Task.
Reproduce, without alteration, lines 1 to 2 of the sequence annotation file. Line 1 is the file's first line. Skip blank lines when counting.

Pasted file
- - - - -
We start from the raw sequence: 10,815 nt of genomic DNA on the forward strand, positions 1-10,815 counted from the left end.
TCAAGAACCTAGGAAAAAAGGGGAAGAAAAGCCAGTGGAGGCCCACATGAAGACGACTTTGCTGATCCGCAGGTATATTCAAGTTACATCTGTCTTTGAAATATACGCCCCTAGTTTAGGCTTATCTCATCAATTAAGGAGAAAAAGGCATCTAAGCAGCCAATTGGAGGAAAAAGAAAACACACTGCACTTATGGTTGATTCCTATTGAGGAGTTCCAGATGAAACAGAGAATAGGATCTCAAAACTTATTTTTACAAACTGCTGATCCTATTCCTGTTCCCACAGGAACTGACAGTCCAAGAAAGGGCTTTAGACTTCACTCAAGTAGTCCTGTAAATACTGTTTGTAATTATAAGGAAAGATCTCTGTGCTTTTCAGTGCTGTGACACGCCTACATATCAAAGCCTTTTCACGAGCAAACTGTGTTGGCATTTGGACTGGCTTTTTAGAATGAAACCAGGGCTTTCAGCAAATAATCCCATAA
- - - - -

We start from the raw sequence: 10,815 nt of genomic DNA on the forward strand, positions 1-10,815 counted from the left end.
TCAAGAACCTAGGAAAAAAGGGGAAGAAAAGCCAGTGGAGGCCCACATGAAGACGACTTTGCTGATCCGCAGGTATATTCAAGTTACATCTGTCTTTGAAATATACGCCCCTAGTTTAGGCTTATCTCATCAATTAAGGAGAAAAAGGCATCTAAGCAGCCAATTGGAGGAAAAAGAAAACACACTGCACTTATGGTTGATTCCTATTGAGGAGTTCCAGATGAAACAGAGAATAGGATCTCAAAACTTATTTTTACAAACTGCTGATCCTATTCCTGTTCCCACAGGAACTGACAGTCCAAGAAAGGGCTTTAGACTTCACTCAAGTAGTCCTGTAAATACTGTTTGTAATTATAAGGAAAGATCTCTGTGCTTTTCAGTGCTGTGACACGCCTACATATCAAAGCCTTTTCACGAGCAAACTGTGTTGGCATTTGGACTGGCTTTTTAGAATGAAACCAGGGCTTTCAGCAAATAATCCCATAA